One of the truly amazing features of the download age is the ability of artists to take and combine different sources into a new entity. One example of this creative editing that has become prominent in the past year is the "re-cut trailer", in which scenes from a movie are cut together, often with music and narration inserted, to recast the movie in a different genre. Check out the links here, especially "10 Things I Hate About Commandments" (The Ten Commandments as a high school comedy) and "Brokeback to the Future" (Back to the Future as a romantic drama). The humor comes from the often unexpected twists they take, and the fact that the editors have made something completely new out of essentially old material. The other main area of creative editing is in the fashioning of "mash-ups" or "smash-ups", in which the vocals of one song are juxtaposed with the instruments of another. Most of these efforts have been very underground and opposed by the mainstream (prominent examples include DJ Danger Mouse's The Grey Album, Dean Gray's American Edit and the Kleptones' A Night at the Hip-Hopera), though the genre is becoming increasingly appreciated, as seen in Sparrow Records' 2003 release Smash-Ups, which represented the first acceptance of such material by a label. The Legion of Doom are one of the forerunners of the genre now, as they have expanded into hardcore and metal, as well as combining two of 2006's catchiest songs into "Crazy As She Goes" (yes, it's as good as it sounds, with a little Grandmaster Flash thrown in for fun). I think what really intrigues me about this trend is the sheer creativity that it takes to be able to see one song in terms of another and make those connections, and then to make those thoughts into an entity which captures the spirit of the original while yet introducing a new creation into the world. In some ways, it takes more talent to go through this process than to simply create something, and it is just very interesting to hear the results. Plus, it is just neat to see how some songs can be put together and still be great songs. All I can say is keep on editing, cutting, mashing, and smashing, deejays!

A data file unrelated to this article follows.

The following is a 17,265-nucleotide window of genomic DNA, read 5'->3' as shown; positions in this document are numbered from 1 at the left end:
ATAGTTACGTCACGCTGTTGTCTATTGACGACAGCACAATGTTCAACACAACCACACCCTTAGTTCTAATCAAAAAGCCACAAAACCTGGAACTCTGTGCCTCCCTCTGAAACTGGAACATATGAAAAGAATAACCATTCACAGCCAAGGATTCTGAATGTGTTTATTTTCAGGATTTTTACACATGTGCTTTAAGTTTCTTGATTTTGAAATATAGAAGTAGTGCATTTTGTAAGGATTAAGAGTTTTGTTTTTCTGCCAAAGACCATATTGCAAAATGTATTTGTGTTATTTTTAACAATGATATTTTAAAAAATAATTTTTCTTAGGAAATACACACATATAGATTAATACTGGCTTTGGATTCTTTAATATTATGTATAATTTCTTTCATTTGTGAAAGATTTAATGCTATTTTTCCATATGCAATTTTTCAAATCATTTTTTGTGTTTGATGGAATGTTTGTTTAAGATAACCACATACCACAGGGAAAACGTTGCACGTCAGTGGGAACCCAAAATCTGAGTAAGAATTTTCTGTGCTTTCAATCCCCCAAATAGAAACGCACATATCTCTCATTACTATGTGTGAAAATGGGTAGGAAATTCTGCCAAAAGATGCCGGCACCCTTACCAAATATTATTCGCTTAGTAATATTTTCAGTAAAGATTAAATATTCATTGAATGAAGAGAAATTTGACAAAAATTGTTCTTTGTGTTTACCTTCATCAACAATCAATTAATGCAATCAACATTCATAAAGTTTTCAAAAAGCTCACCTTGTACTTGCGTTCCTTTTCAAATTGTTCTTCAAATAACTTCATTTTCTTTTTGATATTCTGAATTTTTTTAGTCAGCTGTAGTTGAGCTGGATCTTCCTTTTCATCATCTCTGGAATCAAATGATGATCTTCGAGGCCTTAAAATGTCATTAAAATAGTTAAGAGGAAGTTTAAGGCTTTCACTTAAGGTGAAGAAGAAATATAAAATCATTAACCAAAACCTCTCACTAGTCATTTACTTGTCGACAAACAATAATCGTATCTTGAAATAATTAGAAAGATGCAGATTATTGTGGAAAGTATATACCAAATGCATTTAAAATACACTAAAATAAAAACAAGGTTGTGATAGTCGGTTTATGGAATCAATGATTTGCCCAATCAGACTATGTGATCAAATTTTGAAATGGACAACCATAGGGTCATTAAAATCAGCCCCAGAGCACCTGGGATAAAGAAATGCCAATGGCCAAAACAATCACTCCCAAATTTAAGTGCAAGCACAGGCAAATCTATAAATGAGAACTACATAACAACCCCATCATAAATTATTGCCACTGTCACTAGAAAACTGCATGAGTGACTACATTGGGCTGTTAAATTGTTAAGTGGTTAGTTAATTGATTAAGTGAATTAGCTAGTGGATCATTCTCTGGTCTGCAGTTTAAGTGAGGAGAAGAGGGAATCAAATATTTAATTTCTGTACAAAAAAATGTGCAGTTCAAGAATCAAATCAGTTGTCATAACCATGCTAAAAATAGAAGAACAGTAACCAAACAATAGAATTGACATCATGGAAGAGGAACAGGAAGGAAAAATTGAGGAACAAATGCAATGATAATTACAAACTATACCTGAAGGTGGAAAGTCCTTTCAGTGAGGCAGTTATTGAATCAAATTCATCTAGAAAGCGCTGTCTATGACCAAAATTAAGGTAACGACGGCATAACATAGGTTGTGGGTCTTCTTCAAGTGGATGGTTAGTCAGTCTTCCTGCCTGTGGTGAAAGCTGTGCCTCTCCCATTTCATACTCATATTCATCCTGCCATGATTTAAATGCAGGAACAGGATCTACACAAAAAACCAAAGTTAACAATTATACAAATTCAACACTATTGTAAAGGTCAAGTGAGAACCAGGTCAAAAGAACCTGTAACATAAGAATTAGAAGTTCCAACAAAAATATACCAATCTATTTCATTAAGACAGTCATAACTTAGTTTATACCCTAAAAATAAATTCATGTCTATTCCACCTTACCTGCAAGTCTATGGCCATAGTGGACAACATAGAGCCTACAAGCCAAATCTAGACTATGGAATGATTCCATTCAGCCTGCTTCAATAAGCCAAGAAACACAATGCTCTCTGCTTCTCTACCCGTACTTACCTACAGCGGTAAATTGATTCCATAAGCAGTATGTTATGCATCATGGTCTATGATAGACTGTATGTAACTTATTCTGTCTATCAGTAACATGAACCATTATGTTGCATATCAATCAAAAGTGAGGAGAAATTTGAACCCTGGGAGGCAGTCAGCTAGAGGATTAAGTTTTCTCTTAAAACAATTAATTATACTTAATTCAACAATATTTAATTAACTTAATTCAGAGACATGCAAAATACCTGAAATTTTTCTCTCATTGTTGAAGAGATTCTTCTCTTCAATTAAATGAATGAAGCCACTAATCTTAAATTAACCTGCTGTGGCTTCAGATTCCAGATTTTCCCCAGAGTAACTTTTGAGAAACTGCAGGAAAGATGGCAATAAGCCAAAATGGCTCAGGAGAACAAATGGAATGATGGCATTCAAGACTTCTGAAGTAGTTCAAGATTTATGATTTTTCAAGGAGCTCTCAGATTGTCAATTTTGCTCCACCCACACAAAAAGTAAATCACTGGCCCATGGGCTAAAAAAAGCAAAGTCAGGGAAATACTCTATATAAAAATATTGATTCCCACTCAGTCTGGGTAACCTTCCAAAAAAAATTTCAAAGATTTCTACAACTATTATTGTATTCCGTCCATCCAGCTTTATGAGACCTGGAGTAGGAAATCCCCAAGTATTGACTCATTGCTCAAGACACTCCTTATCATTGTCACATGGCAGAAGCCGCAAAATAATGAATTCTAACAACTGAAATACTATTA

Tuesday, January 16, 2007

Babble